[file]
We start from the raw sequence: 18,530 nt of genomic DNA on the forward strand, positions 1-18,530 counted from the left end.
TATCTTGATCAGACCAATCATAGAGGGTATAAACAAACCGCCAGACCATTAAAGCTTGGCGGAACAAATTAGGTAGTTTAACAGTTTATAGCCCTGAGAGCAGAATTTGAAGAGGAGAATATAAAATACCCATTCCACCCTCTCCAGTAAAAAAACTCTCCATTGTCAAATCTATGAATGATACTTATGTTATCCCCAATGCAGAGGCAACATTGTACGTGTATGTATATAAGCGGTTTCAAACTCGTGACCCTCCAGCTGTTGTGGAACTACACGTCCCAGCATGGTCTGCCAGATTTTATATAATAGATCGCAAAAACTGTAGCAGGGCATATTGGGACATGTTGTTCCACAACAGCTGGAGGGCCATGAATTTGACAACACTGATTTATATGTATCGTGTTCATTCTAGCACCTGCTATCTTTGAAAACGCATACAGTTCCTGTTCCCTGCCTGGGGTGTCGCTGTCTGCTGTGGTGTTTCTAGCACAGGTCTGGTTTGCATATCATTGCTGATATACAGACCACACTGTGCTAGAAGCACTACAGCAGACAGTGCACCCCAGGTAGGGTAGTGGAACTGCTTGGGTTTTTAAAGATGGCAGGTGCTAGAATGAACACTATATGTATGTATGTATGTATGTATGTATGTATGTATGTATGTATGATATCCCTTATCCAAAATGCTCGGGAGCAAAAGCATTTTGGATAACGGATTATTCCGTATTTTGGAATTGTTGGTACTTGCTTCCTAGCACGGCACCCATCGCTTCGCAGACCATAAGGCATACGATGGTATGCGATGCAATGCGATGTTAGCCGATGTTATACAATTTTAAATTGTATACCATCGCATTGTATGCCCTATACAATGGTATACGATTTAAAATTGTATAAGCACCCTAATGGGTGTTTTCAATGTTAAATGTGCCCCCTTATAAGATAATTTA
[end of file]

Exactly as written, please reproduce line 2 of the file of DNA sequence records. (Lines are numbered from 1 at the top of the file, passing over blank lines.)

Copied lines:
TATCTTGATCAGACCAATCATAGAGGGTATAAACAAACCGCCAGACCATTAAAGCTTGGCGGAACAAATTAGGTAGTTTAACAGTTTATAGCCCTGAGAGCAGAATTTGAAGAGGAGAATATAAAATACCCATTCCACCCTCTCCAGTAAAAAAACTCTCCATTGTCAAATCTATGAATGATACTTATGTTATCCCCAATGCAGAGGCAACATTGTACGTGTATGTATATAAGCGGTTTCAAACTCGTGACCCTCCAGCTGTTGTGGAACTACACGTCCCAGCATGGTCTGCCAGATTTTATATAATAGATCGCAAAAACTGTAGCAGGGCATATTGGGACATGTTGTTCCACAACAGCTGGAGGGCCATGAATTTGACAACACTGATTTATATGTATCGTGTTCATTCTAGCACCTGCTATCTTTGAAAACGCATACAGTTCCTGTTCCCTGCCTGGGGTGTCGCTGTCTGCTGTGGTGTTTCTAGCACAGGTCTGGTTTGCATATCATTGCTGATATACAGACCACACTGTGCTAGAAGCACTACAGCAGACAGTGCACCCCAGGTAGGGTAGTGGAACTGCTTGGGTTTTTAAAGATGGCAGGTGCTAGAATGAACACTATATGTATGTATGTATGTATGTATGTATGTATGTATGTATGTATGATATCCCTTATCCAAAATGCTCGGGAGCAAAAGCATTTTGGATAACGGATTATTCCGTATTTTGGAATTGTTGGTACTTGCTTCCTAGCACGGCACCCATCGCTTCGCAGACCATAAGGCATACGATGGTATGCGATGCAATGCGATGTTAGCCGATGTTATACAATTTTAAATTGTATACCATCGCATTGTATGCCCTATACAATGGTATACGATTTAAAATTGTATAAGCACCCTAATGGGTGTTTTCAATGTTAAATGTGCCCCCTTATAAGATAATTTA